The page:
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We have collected your questions on Transgender health issues, and are delighted to have Gavin Everard to answer them below.
Question: How do I support a Transgender family member or friend?
1. Believe and affirm their experience of their felt sex/gender. People usually struggle for years and years internally before they finally feel strong enough in themselves to come out to friends and family. It’s getting better, but most trans people still don’t even know that it’s possible to be transgender when they are growing up, or are told that they are bad or wrong for having those feelings.
2. Use your friend or family member’s preferred pronoun, even if it feels hard at first.
3. Support them financially if you can afford to do so. As mentioned above, most trans-specific care is not covered by insurance because insurers are bigoted, not family with the newest research and guidelines, and they make money by coming up with reasons not to cover care. This care, if people want it (not all trans people do) is vitally important for people’s mental and physical well-being, and people are often forced to delay getting it for years while they save up. Helping your friend or loved one reach their medical goals sooner can help them avoid more serious health problems down the road. For example, trans men who bind their breasts to get a more male-appearing chest develop back, lung and even heart problems over time due to the constant squeeze.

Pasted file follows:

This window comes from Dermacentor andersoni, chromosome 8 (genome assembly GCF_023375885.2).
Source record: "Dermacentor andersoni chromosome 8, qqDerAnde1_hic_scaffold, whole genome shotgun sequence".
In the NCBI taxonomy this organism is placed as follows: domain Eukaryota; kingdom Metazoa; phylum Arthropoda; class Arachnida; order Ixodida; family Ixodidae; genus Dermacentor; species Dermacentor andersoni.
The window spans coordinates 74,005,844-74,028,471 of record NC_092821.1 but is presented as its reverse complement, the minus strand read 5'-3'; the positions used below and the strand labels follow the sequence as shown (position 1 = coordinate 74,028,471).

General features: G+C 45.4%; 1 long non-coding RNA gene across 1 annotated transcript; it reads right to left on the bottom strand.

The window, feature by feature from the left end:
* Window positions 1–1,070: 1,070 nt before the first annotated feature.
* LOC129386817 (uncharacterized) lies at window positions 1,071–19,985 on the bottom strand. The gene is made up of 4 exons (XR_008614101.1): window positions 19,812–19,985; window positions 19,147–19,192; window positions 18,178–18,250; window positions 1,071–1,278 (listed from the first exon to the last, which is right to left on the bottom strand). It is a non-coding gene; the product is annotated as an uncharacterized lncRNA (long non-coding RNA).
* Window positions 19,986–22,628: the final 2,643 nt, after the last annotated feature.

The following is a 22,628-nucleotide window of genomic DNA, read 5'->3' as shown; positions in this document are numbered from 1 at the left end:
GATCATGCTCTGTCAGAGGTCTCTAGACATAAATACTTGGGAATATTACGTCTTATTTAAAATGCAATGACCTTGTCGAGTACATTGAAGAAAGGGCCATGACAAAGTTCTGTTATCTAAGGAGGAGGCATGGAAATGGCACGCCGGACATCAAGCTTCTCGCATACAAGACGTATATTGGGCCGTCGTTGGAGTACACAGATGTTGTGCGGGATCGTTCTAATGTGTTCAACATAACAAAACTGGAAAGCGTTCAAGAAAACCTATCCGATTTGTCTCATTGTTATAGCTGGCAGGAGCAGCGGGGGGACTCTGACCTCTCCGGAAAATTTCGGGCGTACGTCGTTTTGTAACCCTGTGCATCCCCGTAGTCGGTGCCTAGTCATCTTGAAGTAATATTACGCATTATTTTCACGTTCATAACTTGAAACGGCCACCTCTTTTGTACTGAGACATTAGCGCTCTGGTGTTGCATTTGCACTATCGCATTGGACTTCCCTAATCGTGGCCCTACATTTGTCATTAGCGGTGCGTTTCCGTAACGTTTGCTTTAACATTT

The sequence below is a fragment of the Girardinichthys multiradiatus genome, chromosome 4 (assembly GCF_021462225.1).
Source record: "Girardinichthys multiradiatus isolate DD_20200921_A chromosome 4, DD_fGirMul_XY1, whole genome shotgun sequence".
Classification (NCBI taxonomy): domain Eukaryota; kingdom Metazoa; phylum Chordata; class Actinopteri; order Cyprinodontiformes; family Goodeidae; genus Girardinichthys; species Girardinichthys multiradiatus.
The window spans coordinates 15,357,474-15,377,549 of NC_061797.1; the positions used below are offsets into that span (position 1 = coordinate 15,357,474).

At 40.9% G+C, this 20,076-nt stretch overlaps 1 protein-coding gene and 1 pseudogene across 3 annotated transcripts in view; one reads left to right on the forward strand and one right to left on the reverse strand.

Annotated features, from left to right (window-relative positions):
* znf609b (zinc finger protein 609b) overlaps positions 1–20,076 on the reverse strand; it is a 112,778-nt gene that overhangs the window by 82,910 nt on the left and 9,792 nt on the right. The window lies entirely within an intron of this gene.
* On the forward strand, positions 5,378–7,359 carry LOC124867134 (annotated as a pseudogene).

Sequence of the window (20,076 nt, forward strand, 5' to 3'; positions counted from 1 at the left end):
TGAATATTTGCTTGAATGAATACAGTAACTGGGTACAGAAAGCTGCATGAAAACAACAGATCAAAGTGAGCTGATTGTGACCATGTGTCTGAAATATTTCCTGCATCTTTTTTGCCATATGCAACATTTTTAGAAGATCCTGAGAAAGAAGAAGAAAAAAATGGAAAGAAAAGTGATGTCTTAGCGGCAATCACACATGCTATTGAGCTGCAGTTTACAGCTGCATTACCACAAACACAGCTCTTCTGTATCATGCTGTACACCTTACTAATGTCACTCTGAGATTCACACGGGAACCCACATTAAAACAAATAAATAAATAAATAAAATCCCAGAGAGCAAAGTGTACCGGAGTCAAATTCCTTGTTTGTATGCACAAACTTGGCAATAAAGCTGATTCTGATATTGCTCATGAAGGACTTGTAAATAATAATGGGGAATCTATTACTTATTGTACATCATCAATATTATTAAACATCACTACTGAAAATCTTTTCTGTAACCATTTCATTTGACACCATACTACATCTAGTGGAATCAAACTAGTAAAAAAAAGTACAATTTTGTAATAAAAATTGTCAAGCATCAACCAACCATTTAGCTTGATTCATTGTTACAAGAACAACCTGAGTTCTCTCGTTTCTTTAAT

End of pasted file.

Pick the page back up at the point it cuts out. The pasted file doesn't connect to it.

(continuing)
4. Advocate for trans people in conversation with your friends or co-workers. Don’t let people say bigoted things on your watch. Correct people, educate them, and make it clear that hateful or ill-informed talk about transgender people will not be tolerated in your presence. We don’t do the work of making the world safer for transgender and gender non-conforming people on our own. We need your help.
Gavin Everard is an acupuncturist who works with primarily queer and trans clients on chronic pain, urogenital issues and trauma healing. Gavin also trains healthcare providers on how to give trans-competent care.
Images courtesy of Gavin Everard
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